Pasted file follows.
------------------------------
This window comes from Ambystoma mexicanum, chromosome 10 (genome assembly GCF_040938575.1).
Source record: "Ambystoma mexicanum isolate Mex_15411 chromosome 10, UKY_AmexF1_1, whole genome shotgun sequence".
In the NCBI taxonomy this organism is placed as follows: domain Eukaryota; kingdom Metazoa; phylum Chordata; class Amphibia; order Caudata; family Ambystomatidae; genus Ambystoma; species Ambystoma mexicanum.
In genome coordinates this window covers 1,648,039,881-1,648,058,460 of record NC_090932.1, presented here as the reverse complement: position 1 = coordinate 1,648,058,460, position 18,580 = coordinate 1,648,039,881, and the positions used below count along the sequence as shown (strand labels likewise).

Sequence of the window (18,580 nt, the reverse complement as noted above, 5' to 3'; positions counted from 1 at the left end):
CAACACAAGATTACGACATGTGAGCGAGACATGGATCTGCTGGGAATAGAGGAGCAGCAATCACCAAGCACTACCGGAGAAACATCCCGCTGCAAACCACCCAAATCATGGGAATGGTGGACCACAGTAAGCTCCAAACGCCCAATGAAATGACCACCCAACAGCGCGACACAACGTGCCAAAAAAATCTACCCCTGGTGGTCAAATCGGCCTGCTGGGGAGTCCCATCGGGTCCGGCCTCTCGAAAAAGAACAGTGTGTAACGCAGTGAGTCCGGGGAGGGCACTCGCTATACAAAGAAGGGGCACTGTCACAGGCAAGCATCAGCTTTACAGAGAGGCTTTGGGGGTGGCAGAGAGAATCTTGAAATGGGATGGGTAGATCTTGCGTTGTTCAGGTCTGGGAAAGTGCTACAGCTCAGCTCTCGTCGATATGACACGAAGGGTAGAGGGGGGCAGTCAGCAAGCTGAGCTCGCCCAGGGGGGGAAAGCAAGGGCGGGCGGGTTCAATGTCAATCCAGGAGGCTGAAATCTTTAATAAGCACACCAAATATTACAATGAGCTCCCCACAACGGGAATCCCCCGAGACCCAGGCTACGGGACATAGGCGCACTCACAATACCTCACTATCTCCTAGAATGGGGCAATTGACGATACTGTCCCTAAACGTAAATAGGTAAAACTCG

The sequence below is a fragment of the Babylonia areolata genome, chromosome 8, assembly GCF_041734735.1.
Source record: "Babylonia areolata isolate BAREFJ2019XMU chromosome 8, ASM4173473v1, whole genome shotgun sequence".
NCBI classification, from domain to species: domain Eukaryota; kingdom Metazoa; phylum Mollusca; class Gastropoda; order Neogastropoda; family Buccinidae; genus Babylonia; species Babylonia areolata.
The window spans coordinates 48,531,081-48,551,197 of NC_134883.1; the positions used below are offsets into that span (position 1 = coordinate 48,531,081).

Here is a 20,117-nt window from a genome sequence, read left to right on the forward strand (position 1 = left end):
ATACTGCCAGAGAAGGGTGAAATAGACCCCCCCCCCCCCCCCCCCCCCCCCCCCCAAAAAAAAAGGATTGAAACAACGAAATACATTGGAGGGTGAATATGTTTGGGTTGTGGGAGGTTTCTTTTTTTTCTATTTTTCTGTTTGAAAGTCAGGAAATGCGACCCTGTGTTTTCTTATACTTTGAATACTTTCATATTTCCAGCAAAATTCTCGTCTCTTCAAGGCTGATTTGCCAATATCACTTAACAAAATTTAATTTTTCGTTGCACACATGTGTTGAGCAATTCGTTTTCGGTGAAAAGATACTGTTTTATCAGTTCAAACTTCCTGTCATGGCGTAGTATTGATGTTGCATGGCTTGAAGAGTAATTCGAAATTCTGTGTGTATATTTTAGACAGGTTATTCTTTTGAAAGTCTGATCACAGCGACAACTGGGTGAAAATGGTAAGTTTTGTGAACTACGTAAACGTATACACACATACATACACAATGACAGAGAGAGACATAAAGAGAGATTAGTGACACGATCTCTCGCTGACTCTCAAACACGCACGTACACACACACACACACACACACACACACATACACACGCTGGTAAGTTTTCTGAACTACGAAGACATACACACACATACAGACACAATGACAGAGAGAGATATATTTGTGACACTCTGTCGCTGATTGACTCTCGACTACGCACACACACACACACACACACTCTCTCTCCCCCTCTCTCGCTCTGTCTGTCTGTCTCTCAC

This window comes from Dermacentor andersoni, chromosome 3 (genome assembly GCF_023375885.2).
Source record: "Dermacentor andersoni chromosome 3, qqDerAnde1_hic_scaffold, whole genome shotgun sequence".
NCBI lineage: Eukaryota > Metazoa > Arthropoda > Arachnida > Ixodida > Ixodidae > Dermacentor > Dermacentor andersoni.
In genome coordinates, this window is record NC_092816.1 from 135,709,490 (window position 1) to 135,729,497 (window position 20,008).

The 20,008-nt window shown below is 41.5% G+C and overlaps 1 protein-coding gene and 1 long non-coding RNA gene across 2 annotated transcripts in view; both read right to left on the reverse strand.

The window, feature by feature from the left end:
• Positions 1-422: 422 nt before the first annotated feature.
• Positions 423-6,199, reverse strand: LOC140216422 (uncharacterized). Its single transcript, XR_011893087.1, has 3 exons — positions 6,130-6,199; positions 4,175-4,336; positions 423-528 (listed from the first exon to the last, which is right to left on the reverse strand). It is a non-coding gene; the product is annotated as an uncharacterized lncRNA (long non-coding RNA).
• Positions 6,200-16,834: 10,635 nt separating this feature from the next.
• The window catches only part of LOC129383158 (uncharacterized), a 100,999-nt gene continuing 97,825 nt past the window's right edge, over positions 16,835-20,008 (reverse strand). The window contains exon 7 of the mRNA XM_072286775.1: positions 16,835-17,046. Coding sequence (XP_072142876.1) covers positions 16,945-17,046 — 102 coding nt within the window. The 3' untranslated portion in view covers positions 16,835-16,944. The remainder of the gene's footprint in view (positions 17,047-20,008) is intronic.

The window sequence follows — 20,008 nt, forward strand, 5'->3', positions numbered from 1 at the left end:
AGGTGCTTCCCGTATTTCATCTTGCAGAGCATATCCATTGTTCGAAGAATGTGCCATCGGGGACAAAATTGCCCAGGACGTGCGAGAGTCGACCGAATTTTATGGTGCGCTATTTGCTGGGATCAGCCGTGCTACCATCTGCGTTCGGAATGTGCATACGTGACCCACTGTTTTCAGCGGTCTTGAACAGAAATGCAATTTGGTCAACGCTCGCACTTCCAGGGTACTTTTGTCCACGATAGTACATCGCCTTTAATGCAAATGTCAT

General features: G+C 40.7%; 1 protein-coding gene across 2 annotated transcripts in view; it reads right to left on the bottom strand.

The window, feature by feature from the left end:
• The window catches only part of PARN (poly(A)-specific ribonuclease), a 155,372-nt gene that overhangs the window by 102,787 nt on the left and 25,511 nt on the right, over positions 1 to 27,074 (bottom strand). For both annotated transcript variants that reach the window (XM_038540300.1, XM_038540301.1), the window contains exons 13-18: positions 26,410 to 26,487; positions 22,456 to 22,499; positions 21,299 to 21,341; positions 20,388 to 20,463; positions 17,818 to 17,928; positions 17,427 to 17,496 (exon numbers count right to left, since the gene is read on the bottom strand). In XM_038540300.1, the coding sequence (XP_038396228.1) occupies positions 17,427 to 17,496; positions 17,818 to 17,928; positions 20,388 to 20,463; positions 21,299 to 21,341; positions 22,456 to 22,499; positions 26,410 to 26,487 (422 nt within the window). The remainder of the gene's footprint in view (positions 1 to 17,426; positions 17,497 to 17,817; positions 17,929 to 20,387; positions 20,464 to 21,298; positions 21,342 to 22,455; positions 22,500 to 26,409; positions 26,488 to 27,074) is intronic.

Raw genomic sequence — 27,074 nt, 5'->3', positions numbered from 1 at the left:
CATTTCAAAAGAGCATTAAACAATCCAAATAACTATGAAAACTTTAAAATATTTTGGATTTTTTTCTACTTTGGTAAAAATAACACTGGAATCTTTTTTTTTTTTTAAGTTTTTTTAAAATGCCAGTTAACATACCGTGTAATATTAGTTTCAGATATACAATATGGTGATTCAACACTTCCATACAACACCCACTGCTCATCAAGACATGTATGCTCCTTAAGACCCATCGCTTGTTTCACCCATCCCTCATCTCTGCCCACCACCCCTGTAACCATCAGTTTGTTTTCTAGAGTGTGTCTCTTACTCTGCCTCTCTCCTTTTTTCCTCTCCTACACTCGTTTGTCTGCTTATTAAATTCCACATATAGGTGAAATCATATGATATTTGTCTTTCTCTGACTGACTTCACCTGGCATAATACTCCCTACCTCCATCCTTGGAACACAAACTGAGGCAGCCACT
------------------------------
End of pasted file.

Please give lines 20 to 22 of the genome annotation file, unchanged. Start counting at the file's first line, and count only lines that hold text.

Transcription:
• Positions 423-6,199, reverse strand: LOC140216422 (uncharacterized). Its single transcript, XR_011893087.1, has 3 exons — positions 6,130-6,199; positions 4,175-4,336; positions 423-528 (listed from the first exon to the last, which is right to left on the reverse strand). It is a non-coding gene; the product is annotated as an uncharacterized lncRNA (long non-coding RNA).
• Positions 6,200-16,834: 10,635 nt separating this feature from the next.
• The window catches only part of LOC129383158 (uncharacterized), a 100,999-nt gene continuing 97,825 nt past the window's right edge, over positions 16,835-20,008 (reverse strand). The window contains exon 7 of the mRNA XM_072286775.1: positions 16,835-17,046. Coding sequence (XP_072142876.1) covers positions 16,945-17,046 — 102 coding nt within the window. The 3' untranslated portion in view covers positions 16,835-16,944. The remainder of the gene's footprint in view (positions 17,047-20,008) is intronic.